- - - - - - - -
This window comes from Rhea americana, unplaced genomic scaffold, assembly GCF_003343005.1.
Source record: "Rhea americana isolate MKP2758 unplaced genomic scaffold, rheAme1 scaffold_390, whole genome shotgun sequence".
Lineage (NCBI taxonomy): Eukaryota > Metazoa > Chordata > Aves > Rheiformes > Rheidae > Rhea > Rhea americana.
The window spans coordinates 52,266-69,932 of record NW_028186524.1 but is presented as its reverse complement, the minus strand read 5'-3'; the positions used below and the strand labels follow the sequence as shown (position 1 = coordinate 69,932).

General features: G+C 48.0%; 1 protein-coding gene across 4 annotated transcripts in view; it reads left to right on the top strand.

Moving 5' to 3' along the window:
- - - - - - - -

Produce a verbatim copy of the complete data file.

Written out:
This window comes from Rhea americana, unplaced genomic scaffold, assembly GCF_003343005.1.
Source record: "Rhea americana isolate MKP2758 unplaced genomic scaffold, rheAme1 scaffold_390, whole genome shotgun sequence".
Lineage (NCBI taxonomy): Eukaryota > Metazoa > Chordata > Aves > Rheiformes > Rheidae > Rhea > Rhea americana.
The window spans coordinates 52,266-69,932 of record NW_028186524.1 but is presented as its reverse complement, the minus strand read 5'-3'; the positions used below and the strand labels follow the sequence as shown (position 1 = coordinate 69,932).

General features: G+C 48.0%; 1 protein-coding gene across 4 annotated transcripts in view; it reads left to right on the top strand.

Moving 5' to 3' along the window: